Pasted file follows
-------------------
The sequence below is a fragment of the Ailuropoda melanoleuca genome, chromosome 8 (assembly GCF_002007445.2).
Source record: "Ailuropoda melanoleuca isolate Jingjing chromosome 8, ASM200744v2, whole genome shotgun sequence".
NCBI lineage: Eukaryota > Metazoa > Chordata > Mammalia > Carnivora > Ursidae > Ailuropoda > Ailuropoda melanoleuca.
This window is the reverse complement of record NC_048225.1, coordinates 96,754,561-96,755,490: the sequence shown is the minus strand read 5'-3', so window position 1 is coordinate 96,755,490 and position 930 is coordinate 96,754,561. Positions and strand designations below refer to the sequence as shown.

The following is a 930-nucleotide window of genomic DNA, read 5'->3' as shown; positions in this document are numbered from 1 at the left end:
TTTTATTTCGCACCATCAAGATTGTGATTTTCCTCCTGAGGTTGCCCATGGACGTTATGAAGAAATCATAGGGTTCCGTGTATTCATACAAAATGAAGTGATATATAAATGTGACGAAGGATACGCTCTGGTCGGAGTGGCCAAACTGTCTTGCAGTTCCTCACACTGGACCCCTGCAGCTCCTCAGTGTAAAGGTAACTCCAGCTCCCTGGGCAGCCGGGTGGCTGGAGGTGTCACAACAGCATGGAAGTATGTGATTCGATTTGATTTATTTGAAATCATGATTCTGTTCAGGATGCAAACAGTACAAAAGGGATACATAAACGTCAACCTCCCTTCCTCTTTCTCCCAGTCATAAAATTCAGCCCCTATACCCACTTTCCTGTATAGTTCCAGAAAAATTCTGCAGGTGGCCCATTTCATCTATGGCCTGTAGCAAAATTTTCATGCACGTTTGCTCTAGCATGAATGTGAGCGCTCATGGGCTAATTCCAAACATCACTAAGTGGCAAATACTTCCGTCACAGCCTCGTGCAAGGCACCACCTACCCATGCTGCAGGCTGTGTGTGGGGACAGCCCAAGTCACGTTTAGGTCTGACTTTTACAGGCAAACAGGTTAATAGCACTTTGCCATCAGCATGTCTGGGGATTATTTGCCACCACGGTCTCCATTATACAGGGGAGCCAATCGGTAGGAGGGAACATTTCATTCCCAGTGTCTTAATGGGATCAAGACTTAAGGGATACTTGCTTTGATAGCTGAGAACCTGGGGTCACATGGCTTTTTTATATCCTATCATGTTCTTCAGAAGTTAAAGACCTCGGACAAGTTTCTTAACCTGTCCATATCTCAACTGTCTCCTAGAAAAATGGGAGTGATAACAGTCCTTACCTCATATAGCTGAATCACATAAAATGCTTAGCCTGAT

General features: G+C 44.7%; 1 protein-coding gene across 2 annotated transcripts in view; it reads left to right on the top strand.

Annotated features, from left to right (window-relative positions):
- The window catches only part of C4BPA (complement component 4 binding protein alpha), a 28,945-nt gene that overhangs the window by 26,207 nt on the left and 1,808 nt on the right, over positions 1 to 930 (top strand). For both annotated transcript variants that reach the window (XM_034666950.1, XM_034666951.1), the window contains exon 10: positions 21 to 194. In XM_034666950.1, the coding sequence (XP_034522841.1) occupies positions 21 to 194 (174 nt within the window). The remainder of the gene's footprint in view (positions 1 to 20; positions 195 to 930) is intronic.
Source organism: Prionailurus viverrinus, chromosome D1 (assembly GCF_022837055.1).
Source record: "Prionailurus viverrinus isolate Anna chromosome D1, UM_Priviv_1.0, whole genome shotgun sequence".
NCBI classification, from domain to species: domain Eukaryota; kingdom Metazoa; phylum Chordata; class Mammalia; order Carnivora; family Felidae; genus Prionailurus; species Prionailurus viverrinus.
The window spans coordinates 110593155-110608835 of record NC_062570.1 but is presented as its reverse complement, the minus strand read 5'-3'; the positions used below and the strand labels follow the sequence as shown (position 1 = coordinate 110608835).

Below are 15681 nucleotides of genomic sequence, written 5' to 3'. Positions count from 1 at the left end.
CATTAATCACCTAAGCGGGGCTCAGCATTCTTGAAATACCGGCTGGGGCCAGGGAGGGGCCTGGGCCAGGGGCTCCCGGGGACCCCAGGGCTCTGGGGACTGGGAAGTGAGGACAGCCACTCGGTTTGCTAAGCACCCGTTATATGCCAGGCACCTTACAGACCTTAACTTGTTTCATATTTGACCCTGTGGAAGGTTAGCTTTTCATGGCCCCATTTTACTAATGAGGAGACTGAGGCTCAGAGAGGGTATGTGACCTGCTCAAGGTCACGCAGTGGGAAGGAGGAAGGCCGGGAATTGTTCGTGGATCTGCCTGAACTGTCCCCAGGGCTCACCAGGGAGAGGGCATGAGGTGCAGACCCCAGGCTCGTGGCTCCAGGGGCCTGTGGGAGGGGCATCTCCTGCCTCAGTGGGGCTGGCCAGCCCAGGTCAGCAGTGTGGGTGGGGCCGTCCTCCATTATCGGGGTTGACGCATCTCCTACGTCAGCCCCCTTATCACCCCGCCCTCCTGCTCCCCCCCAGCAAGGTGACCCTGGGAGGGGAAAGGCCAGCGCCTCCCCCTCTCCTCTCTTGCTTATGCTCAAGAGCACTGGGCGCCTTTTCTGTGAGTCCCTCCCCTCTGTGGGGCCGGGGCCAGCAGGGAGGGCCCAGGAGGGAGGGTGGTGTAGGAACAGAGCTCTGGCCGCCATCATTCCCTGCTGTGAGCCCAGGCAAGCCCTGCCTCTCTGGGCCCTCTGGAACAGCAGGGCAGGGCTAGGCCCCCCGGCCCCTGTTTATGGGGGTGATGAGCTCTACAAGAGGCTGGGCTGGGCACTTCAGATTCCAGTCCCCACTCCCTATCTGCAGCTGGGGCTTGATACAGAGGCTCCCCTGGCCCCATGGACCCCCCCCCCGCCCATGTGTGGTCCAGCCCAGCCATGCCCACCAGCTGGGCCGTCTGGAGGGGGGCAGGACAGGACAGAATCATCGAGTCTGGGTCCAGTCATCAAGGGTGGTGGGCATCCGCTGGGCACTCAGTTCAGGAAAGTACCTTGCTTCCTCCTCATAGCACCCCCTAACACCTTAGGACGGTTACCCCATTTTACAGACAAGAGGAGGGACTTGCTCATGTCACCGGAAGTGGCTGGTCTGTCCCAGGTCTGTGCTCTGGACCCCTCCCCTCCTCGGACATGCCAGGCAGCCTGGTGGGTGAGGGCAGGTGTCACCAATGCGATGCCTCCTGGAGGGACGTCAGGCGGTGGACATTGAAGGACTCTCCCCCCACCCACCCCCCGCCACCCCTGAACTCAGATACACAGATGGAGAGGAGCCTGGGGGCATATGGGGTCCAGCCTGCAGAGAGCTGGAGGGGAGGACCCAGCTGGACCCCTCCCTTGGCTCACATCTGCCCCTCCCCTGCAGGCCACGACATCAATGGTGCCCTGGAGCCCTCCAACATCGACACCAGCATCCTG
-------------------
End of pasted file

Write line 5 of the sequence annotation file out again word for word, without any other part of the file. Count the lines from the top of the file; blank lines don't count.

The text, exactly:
The following is a 930-nucleotide window of genomic DNA, read 5'->3' as shown; positions in this document are numbered from 1 at the left end: